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Protecting Patients From the Cost of Surprise Billing is Not Finished

Arnold Ventures’ comments on the initial rule aim to help safeguard law’s implementation.

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In December 2020, Congress passed the No Surprises Act — banning the predatory practice of surprise medical billing in many situations starting Jan. 1, 2022. Appropriate implementation of the law is key to ensuring the reform fully realizes its promise of lowering costs and protecting patients. Over the summer, the Biden Administration released the first in a series of regulations to implement the law. In response, Arnold Ventures submitted public comments to the Administration on this first rule to implement the No Surprises Act to ensure robust patient protections and lower costs for consumers, employers, and taxpayers.

Millions of insured Americans receive surprise out-of-network bills each year, often from providers — such as emergency room physicians — that the patient has no choice in selecting for care. Surprise bills can result from both emergency and non-emergency situations — and can be extremely expensive for patients. The threat of surprise billing also allows these providers to extract higher payment rates for in-network services from insurers. These higher prices ultimately show up in higher costs for consumers and employers, increasing health care spending for people with employer-sponsored insurance by about $40 billion each year. 

RELATED: Arnold Ventures has submitted additional public comments to the Administration on the initial surprise billing regulations.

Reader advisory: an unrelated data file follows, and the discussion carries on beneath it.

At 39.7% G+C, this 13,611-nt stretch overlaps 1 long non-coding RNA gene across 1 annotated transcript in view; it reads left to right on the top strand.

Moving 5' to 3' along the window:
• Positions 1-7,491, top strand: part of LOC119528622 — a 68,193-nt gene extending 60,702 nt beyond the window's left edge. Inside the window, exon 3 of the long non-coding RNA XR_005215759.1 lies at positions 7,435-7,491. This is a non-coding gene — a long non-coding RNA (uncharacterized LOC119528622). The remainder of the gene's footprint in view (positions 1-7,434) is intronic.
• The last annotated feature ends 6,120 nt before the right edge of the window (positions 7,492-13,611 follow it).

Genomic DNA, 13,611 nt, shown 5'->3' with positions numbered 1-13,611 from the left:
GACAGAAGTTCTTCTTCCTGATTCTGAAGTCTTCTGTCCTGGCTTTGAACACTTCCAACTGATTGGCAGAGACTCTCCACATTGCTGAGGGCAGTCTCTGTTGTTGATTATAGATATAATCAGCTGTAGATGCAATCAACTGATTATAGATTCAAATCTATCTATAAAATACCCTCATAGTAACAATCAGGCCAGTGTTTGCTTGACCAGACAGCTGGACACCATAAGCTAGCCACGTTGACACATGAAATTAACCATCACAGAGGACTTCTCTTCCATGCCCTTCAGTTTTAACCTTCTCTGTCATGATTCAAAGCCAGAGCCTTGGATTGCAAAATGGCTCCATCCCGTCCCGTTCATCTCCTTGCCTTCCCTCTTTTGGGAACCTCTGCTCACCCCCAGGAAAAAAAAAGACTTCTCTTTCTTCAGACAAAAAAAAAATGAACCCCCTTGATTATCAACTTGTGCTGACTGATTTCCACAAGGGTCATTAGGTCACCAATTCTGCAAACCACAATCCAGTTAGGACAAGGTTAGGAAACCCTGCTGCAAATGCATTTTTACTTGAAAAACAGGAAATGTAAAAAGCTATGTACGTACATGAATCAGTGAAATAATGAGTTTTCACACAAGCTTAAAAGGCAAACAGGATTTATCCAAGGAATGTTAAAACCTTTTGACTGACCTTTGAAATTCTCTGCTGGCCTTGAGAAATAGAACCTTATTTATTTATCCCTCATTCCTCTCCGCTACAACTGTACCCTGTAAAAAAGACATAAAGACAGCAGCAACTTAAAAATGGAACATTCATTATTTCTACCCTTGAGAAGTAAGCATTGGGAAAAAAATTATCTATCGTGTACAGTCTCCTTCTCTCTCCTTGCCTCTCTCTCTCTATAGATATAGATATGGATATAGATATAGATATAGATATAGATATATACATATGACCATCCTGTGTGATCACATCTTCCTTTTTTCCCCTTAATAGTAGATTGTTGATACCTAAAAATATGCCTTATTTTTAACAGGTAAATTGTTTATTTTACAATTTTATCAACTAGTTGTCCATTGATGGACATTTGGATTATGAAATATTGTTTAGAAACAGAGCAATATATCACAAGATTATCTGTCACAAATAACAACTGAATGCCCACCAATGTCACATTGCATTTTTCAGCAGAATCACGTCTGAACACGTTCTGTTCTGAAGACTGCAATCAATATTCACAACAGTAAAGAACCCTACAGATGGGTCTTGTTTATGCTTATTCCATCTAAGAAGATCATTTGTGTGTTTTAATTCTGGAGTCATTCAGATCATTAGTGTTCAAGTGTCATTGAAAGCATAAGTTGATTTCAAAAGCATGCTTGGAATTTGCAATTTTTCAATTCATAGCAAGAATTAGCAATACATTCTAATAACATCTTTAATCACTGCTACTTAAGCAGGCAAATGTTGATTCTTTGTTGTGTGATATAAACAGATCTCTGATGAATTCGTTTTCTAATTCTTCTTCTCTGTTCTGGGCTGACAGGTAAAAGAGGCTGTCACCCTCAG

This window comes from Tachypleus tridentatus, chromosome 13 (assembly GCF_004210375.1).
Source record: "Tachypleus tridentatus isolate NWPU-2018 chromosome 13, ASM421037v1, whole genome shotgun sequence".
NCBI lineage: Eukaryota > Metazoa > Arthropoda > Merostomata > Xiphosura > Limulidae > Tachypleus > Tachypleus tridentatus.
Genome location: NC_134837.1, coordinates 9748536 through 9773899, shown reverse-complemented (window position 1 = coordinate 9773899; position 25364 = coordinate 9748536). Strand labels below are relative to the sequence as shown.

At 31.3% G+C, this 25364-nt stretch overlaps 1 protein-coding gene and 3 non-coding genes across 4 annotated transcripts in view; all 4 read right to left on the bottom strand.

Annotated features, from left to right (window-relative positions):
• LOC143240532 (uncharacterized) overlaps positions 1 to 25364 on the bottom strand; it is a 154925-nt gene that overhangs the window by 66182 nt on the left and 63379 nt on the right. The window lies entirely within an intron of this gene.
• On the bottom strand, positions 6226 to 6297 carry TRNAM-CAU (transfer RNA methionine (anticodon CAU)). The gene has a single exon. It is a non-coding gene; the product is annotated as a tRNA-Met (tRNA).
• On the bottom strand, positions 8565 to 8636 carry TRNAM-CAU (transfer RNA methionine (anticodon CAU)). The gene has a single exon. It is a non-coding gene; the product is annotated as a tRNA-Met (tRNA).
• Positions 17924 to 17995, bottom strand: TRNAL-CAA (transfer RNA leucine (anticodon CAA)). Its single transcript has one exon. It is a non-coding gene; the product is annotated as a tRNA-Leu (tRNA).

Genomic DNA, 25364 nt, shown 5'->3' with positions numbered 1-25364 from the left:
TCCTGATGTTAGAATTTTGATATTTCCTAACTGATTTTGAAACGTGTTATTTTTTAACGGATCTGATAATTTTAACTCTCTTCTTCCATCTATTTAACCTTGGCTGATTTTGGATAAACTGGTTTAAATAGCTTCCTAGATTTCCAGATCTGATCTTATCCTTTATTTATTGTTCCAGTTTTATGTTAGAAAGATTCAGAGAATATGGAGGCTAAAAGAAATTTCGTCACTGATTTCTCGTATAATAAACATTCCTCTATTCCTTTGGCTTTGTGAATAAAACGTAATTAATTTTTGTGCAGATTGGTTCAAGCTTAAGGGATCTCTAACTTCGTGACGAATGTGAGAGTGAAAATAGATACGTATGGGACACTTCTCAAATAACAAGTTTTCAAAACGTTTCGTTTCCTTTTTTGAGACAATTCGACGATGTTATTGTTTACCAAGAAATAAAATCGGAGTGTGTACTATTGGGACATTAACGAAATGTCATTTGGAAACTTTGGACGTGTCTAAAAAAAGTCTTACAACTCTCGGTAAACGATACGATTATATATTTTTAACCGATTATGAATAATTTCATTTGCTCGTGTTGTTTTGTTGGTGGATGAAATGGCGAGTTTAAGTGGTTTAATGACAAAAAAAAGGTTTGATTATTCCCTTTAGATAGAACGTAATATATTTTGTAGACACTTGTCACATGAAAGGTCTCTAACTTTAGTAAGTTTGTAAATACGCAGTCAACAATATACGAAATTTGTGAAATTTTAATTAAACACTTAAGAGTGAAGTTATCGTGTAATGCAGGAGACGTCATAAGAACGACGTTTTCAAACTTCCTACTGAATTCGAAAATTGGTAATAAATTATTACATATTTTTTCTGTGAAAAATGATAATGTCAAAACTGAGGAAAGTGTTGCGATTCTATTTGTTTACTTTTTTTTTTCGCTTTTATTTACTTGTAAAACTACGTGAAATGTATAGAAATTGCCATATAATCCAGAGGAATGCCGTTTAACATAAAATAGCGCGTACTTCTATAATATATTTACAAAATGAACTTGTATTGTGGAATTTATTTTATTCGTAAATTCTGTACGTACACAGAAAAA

We commend the Biden Administration for its approach in the initial regulation — in particular for its focus on strong patient protections and efforts to calculate the Qualifying Payment Amount (QPA) in a manner that minimizes the impact of factors that may inflate premiums. An important component of this initial rulemaking is the methodology for calculating the QPA to ensure it is not inflated; the QPA is the median in-network payment rate used to determine patient cost-sharing for surprise bills and to guide arbiters in determining payments from plans to providers for these bills. We also appreciate the administration’s recognition that surprise medical bills raise costs for consumers and employers — and put patients at risk for high out-of-pocket costs. This regulation is only the first step. Future regulations on the design of the independent dispute resolution (IDR) process will be critical in ensuring the law reduces consumers’ premiums and results in at least the $17 billion in federal savings (over 10 years) projected by the Congressional Budget Office. 

Read our full comments on the initial rule below or here.